Wednesday of the Twelfth Week in Ordinary Time

Lectionary: 373


Beware of false prophets, who come to you in sheep’s clothing,
but underneath are ravenous wolves.
By their fruits you will know them.
Do people pick grapes from thorn bushes, or figs from thistles?





The Gospel of Saint Matthew stands first among the four gospels not only because it's the longest of the synoptic gospels. It is also about the church., written with much experience of problems in the community.
That should come as no surprise; what's surprising is that so many people are surprised that the Church has many, many problems. As Cardinal Dolan has said, "You don't have to tell me about sin in the Church; I'm a church historian!"
We may have been forgiven all of our sins with the rite of Baptism but we have not been purged of every sinful tendency, nor have we created a community without problems.
Saint Matthew's gospel, written about 80 AD, addresses some of the problems encountered to date. In today's gospel, false prophets.
They are like ravenous wolves in sheep's clothing.
The expression has a colorful history following Saint Matthew's teaching, but I wonder if there is some precedent. Did thieves camouflage themselves as sheep to rob unsuspecting shepherds? A real wolf could not pull off such a trick but a clever enemy might. A small group of camouflaged soldiers might ambush an army camp, tossing off their sheepskins as they attacked.
In any case, all that glitters is not gold and not every preacher of the Gospel is a good person. Some are rogues with no scruples about exploiting the unwary; others sincerely believe their intentions are good. The latter are worse because their claims of innocence are so appealing. They really think they intend only good.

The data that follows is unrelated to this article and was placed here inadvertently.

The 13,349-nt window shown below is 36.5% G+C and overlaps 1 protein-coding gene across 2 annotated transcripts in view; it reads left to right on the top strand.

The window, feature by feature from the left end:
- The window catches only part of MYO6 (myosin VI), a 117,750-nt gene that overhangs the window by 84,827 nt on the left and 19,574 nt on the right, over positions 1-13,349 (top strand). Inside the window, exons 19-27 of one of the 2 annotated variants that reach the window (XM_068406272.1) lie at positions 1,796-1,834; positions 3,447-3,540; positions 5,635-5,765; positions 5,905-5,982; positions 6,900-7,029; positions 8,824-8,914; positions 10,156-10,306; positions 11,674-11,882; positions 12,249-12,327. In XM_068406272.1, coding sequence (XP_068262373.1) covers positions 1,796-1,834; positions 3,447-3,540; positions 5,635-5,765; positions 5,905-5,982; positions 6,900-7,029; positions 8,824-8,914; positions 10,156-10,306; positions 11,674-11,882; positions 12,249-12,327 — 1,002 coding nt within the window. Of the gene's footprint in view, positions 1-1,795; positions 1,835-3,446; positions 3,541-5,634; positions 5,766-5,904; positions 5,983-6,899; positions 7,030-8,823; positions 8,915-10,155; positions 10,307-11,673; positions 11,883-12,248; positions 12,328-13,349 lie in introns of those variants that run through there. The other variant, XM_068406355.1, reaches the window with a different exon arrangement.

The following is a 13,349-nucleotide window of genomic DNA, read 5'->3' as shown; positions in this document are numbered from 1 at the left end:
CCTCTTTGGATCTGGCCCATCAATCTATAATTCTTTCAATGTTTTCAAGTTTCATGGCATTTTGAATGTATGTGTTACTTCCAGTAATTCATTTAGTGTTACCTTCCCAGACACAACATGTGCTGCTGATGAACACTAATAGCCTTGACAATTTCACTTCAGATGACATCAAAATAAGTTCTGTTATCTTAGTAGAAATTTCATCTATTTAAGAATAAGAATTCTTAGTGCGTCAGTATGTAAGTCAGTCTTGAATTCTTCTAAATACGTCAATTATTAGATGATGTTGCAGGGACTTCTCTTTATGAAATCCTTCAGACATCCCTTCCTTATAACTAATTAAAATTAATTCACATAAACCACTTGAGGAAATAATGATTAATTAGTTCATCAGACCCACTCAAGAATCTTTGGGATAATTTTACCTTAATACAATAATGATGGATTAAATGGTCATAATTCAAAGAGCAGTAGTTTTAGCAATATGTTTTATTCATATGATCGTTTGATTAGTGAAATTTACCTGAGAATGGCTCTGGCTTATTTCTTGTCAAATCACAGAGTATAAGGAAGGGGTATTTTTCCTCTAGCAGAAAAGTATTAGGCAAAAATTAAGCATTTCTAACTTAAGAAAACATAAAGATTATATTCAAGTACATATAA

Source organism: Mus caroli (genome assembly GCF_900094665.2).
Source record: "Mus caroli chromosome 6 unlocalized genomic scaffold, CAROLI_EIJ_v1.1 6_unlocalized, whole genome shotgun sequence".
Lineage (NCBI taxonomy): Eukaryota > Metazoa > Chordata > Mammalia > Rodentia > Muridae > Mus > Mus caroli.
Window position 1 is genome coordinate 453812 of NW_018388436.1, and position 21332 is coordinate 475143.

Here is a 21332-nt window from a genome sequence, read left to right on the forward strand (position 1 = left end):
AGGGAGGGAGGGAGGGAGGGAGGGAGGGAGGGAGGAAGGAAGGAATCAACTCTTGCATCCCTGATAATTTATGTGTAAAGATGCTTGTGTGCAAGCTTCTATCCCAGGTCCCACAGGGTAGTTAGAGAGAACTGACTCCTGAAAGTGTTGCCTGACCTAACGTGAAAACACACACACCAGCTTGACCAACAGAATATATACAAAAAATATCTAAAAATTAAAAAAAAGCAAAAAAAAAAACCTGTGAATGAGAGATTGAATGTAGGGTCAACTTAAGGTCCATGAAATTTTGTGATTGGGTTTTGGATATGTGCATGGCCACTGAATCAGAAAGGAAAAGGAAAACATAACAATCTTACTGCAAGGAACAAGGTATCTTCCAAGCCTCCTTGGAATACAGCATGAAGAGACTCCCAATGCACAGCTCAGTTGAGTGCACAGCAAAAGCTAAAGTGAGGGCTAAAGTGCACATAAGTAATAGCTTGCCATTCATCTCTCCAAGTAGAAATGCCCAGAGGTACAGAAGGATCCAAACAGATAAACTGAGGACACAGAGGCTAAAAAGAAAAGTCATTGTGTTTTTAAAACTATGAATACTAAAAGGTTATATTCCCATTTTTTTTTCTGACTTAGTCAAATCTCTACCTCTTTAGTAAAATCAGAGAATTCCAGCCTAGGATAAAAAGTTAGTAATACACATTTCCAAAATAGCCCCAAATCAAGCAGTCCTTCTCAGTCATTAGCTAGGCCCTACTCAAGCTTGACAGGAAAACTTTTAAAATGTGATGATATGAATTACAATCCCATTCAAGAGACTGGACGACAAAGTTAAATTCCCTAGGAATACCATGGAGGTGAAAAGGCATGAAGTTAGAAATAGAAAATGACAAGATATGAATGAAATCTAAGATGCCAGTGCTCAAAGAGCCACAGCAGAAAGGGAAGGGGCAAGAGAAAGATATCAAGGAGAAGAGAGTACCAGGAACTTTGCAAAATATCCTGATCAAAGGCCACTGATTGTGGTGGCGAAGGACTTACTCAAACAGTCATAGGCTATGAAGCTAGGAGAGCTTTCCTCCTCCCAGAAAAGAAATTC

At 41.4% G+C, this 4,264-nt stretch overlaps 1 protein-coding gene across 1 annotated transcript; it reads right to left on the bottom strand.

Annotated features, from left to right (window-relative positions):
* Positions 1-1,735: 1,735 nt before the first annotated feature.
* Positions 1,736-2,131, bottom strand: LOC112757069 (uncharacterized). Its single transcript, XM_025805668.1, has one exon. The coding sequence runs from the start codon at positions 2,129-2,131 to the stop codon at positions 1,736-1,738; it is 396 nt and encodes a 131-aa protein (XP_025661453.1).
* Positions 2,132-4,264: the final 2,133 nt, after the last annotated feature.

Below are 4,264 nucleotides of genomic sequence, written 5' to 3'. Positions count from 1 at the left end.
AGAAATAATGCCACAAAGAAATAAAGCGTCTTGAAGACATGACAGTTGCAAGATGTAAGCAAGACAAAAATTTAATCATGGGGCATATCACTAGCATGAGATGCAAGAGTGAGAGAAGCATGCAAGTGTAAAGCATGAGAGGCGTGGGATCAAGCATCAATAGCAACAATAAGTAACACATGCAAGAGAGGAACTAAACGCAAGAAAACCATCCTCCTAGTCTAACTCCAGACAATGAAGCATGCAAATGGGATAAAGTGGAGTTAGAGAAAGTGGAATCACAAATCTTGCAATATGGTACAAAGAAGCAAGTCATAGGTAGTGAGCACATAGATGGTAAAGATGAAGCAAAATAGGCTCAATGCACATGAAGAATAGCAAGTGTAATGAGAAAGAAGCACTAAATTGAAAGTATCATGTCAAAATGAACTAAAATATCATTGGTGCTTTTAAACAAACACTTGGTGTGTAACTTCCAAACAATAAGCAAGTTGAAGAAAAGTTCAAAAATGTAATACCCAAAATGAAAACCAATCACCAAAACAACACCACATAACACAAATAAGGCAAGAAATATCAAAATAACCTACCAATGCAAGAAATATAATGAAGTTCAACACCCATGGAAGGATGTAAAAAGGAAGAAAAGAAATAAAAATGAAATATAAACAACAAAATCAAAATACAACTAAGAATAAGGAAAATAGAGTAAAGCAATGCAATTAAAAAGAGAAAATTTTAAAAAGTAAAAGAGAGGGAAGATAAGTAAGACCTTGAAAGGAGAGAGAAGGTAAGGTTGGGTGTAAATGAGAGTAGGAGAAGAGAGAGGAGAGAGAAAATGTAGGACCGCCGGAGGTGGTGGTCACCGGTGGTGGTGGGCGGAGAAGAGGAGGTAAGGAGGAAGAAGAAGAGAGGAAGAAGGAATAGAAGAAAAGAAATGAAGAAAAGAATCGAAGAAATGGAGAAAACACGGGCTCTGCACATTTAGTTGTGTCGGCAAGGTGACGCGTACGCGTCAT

By their fruits you will know them.
Is this person unitive or divisive for the Church? Does this person polarize a community into friends and enemies? Does this person lead us toward union with Rome or away?
Regardless of their intentions, divisive persons are wolves in sheep clothing and should be avoided.
An "intervention" might help them to see how they generate such trouble; it might give them some insight and reveal another way of being.
There are people who expect to find enemies wherever they go and, because of that, do so. They need an inner healing which might come through wise spiritual direction. If they are willing to accept admonition and correction, they might be welcomed into our church of sinners.
Our response to them should be both compassionate and wise. First of all, we lay aside our naïve conviction that the church has been inoculated and is immune to false prophets. Secondly, we repent of that naiveté; it has no charm. Finally we welcome sinners among us even as we confess our sins to one another.
No community is perfect and if I ever joined one, it would not be perfect after I joined it. I expect to discover perfidy in the Church because it's in my heart. I cannot be surprised to find it among others, both shepherds and sheep.

No comments:

Post a Comment

I love to write. This blog helps me to meditate on the Word of God, and I hope to make some contribution to our contemplations of God's Mighty Works.

Ordinarily, I write these reflections two or three weeks in advance of their publication. I do not intend to comment on current events.

I understand many people prefer gender-neutral references to "God." I don't disagree with them but find that language impersonal, unappealing and tasteless. When I refer to "God" I think of the One whom Jesus called "Abba" and "Father", and I would not attempt to improve on Jesus' language.

You're welcome to add a thought or raise a question.